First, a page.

Tuesday, November 10, 2009

Munching Away to Happiness (4)

The type and quality of fats in the diet can influence mood and behaviour.

Dietary fats are built from fatty acids. Fatty acids can be either saturated or unsaturated. Saturated fatty acids (SFA) have all the hydrogen atoms the carbon atoms can hold. They are usually solid at room temperature. Saturated fatty acids are considered the main dietary factors in raising blood cholesterol.

Unsaturated fatty acids have at least one unsaturated bond; that is some of the carbon bonds are shared doubly with the adjoining carbon atom. They are usually liquid at room temperature and generally come from vegetable sources. They are known to keep the blood cholesterol level down and reduce cholesterol deposits in artery walls. The unsaturated fatty acids can be further classified as mono-unsaturated fatty acids (MUFA; single double bond in the fatty acid chain) and polyunsaturated fatty acids (PUFA; more than one double bond).

Two important unsaturated fatty acids are n-3 fatty acids (popularly called as omega-3 fatty acids) and n-6 fatty acids (popularly called as omega-6 fatty acids).

Due to recommendations to substitute PUFAs for SFAs to lower serum cholesterol, there has been increased intake of vegetable oils from sunflower seeds, safflower seeds, corn, cottonseed, and soybeans. This has resulted in a significant increase in the consumption of n-6 fatty acids. Traditionally the ratio of n-6 to n-3 fatty acids in the diet has been mentioned to be 1-2:1, which is now estimated in urban diets to be 20-30:1 (approximately).

Although investigators are not sure of the reasons, a high n-6 to n-3 fatty acid ratio has been associated with health problems including mental health problems like affective problems and concentration/memory difficulties.

Studies have shown decreased levels of n-3 fatty acids and higher n-6 to n-3 fatty acid ratio in patients with mood disorders. Some published reports show a significant effect improvement in depression symptoms on n-3 fatty acid supplementation.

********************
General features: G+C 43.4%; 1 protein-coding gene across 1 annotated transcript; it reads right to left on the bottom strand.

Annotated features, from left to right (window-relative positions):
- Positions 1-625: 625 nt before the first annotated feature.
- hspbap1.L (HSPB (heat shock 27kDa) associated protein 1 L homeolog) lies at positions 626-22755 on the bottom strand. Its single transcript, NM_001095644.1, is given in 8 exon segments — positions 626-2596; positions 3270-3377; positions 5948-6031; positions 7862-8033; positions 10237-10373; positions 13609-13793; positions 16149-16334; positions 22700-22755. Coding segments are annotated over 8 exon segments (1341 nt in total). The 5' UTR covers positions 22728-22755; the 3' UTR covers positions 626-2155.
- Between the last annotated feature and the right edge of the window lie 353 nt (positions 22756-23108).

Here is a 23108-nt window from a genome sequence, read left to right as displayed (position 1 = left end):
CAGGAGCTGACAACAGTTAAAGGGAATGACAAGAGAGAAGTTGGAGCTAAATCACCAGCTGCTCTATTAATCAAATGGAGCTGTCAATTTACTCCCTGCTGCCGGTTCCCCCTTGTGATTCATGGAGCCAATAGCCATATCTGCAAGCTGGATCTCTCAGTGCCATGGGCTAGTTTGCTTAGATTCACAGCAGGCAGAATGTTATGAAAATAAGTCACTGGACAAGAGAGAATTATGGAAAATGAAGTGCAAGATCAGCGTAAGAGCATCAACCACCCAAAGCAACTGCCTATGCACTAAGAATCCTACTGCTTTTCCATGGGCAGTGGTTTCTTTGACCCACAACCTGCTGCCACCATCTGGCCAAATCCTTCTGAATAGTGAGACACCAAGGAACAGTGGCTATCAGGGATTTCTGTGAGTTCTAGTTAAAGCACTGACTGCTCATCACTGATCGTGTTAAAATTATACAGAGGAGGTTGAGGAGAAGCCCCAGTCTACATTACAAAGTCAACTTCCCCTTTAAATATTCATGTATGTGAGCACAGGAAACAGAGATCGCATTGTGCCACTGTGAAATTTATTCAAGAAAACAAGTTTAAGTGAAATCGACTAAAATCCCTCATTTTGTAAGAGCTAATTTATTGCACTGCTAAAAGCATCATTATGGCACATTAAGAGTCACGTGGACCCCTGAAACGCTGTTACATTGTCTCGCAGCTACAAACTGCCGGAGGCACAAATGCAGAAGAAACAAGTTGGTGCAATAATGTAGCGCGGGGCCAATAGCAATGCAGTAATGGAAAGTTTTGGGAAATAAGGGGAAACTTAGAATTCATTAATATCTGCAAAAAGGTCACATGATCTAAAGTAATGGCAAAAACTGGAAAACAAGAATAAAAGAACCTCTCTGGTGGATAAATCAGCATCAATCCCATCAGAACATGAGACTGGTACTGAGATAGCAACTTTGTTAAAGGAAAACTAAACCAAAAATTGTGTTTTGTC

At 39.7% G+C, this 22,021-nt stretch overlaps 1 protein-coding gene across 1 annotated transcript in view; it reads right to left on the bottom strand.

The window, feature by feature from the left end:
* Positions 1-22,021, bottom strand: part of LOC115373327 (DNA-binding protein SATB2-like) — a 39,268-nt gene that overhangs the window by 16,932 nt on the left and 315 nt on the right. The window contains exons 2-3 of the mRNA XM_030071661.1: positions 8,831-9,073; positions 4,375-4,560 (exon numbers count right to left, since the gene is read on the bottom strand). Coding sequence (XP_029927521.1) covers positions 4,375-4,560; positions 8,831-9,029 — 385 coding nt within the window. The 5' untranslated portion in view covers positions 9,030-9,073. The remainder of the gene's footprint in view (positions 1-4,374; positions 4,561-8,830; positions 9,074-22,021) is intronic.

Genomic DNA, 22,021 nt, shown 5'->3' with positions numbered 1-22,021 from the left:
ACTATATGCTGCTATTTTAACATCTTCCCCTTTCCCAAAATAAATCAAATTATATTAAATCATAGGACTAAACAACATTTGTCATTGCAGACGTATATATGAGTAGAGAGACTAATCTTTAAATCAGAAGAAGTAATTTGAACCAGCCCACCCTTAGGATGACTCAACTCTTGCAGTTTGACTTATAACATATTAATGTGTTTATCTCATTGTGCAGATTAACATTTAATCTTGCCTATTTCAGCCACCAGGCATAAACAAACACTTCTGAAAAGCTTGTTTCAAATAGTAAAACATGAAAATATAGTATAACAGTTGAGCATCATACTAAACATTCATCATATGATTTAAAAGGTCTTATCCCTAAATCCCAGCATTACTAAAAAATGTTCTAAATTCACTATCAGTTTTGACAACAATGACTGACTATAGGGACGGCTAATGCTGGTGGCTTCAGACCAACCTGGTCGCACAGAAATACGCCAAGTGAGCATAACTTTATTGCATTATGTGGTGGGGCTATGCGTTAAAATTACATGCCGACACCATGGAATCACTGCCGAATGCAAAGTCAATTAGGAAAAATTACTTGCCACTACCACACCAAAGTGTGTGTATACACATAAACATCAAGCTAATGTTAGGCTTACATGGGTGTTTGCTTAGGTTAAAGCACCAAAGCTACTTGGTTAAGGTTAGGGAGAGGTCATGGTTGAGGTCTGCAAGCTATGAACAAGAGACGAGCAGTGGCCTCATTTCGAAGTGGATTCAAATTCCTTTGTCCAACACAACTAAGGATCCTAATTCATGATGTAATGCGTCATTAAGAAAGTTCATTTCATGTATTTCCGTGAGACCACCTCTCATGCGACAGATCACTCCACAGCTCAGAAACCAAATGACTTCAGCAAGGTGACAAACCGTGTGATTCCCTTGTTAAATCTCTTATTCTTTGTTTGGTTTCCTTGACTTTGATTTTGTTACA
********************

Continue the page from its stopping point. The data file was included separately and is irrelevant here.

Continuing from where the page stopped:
n-3 fatty acid containing foods include:

Fish - Salmon, sardines, mackerel, Scallops, fresh tuna, halibut, shrimp, cod, trout
Seeds - Flaxseed
Nuts - Walnuts

If we get our facts about fats right, perhaps we can understand happiness better.


VSB said...

Now, this is becoming just about too much to digest, literally!
Just when you thought that you had won a major health battle by coercing your family to have dal tempered with regular vegetable oil instead of the preferred desi ghee, the needlesome health experts come up with n-6 to n-3 fatty acid ratio's link to memory difficulties. Come to think of it maybe that's why I am becoming increasingly muddleheaded! HELP!

Mridula said...

At the end of a long day this one became too technical for me. Could not keep track of which acid was which :(

VS said...

VSB: Try some supplements.

Mridula: Try once again. If it does not work, tell me. :o)

elisa freschi said...

"If we get our facts about fats right, perhaps we can understand happiness better"………
Do you mean that happiness is nothing but a physical/chemical process about which we just happen not to know all, or do you mean that happiness is influenced by physical changes?

VS said...

Elisa thats a tricky one. :o) Happiness as we know it certainly influenced by neurotransmitters. In this context what I meant was the neuro-chemical processes can be influenced by the choices we make.

What I believe is that there has to be something more wonderful which can influence the hormones or the neurotransmitters.

elisa freschi said...

what do you mean by "something more wonderful"? Not omega-6 fatty acids, I suppose.

VS said...

Elisa: Surely not :o)